Bill Torrey, longtime general manager of the New York Islanders hockey team, died on Thursday at home in West Palm Beach, Florida. He was 83 years old.
His death was confirmed by his son Richard Torrey, who said that he did not yet know the cause of death.
Torrey was named the general manager of the Islanders in 1972 and went on to build a team that won four consecutive Stanley Cup champions in the early 1980s.
William Arthur Torrey was born on June 23, 1934, in Montreal to Josephine Leonard, a homemaker, and Arthur Torrey, who ran a brokerage firm.
He studied business at St. Lawrence University in Canton, New York, and played hockey for the university for three seasons.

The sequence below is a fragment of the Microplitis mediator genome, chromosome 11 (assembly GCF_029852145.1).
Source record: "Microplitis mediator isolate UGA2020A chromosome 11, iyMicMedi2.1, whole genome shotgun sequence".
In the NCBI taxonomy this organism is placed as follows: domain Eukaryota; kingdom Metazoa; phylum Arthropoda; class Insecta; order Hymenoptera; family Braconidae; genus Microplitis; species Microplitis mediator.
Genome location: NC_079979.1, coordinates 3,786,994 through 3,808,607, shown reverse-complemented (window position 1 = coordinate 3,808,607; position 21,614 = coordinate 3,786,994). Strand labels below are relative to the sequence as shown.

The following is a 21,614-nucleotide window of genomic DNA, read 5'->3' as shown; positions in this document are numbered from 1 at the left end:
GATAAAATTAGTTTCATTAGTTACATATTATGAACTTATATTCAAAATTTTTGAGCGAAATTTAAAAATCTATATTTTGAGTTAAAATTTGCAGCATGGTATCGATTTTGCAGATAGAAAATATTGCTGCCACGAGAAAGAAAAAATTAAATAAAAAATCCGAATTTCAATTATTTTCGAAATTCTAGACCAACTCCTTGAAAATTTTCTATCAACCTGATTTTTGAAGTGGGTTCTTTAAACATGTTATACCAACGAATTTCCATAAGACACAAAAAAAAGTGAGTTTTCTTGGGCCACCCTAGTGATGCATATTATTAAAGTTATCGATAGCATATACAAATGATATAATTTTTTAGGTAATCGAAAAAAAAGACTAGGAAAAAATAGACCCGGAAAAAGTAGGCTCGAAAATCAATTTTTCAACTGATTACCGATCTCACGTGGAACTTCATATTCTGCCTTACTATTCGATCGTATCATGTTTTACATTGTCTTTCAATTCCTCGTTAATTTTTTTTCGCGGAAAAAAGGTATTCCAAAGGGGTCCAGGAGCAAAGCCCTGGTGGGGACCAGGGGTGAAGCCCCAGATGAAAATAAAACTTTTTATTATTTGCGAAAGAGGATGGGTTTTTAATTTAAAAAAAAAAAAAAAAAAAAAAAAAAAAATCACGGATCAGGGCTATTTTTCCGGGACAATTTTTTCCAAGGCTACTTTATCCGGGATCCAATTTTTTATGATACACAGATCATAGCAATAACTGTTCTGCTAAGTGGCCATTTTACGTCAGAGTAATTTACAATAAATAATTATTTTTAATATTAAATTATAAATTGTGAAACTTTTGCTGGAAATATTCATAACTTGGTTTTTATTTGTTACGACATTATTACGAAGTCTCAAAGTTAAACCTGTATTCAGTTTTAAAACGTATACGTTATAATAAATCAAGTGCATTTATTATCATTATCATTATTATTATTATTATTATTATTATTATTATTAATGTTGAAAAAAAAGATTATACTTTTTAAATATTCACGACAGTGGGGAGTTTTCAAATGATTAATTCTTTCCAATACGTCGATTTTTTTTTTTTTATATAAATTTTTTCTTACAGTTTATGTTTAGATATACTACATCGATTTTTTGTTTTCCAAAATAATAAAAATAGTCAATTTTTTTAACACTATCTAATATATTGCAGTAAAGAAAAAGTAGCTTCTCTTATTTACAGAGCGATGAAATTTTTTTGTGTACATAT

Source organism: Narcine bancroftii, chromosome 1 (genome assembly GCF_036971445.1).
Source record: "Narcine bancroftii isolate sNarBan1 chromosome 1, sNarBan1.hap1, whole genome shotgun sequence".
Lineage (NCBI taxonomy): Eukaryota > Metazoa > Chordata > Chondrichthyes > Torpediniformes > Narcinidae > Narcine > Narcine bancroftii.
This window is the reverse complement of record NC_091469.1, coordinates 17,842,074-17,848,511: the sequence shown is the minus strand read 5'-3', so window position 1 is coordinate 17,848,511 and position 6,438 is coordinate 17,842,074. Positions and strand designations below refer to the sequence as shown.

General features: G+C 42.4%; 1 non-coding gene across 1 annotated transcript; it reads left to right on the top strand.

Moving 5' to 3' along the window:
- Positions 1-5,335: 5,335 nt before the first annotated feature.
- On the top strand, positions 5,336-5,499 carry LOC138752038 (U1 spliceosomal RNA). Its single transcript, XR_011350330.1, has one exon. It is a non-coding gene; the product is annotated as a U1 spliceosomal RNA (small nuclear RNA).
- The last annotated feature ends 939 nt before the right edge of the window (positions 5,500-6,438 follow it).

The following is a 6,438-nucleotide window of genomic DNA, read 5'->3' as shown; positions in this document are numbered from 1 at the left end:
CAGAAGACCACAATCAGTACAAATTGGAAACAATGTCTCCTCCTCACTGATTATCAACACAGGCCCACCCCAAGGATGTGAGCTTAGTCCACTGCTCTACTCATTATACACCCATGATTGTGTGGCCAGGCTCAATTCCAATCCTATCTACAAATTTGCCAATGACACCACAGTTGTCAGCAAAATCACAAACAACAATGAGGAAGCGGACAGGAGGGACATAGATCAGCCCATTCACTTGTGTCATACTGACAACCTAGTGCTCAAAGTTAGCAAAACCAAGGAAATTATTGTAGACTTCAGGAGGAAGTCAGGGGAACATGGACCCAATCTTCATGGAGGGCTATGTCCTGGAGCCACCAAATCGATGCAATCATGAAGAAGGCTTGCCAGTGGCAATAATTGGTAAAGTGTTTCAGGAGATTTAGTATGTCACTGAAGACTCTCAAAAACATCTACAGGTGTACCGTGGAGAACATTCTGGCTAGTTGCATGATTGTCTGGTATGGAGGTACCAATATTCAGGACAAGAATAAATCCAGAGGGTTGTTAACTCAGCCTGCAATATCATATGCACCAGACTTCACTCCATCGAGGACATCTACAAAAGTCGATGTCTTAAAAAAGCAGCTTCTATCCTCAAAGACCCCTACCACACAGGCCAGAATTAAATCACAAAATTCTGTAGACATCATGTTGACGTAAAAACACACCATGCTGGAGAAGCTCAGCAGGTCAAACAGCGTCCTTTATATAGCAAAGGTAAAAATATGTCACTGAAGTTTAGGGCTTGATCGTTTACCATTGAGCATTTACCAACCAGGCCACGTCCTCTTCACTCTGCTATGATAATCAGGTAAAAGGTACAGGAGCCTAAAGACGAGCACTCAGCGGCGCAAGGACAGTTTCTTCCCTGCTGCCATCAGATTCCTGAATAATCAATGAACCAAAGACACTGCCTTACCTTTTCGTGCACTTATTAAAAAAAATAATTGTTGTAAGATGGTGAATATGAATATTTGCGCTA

He became the executive vice president of the Oakland Seals in 1968 but left in 1970 after clashing with the new team owner.
When the NHL expanded in 1972 with the addition of the New York Islanders, Torrey was hired on to lead the new franchise.
The Islanders reached the playoffs for the first time in 1975, beginning a stretch of 14 straight winning seasons, including a run of four consecutive Stanley Cup championships from 1980 to 1983.
Torrey retired from hockey in 2001.
His marriages to Sallie Robinson and Carolyn O’Kelly ended in divorce.
He is survived by his son Richard, three other sons, William, Peter, and Arthur, a brother, David, a sister, Jane Stauffer, and 10 grandchildren.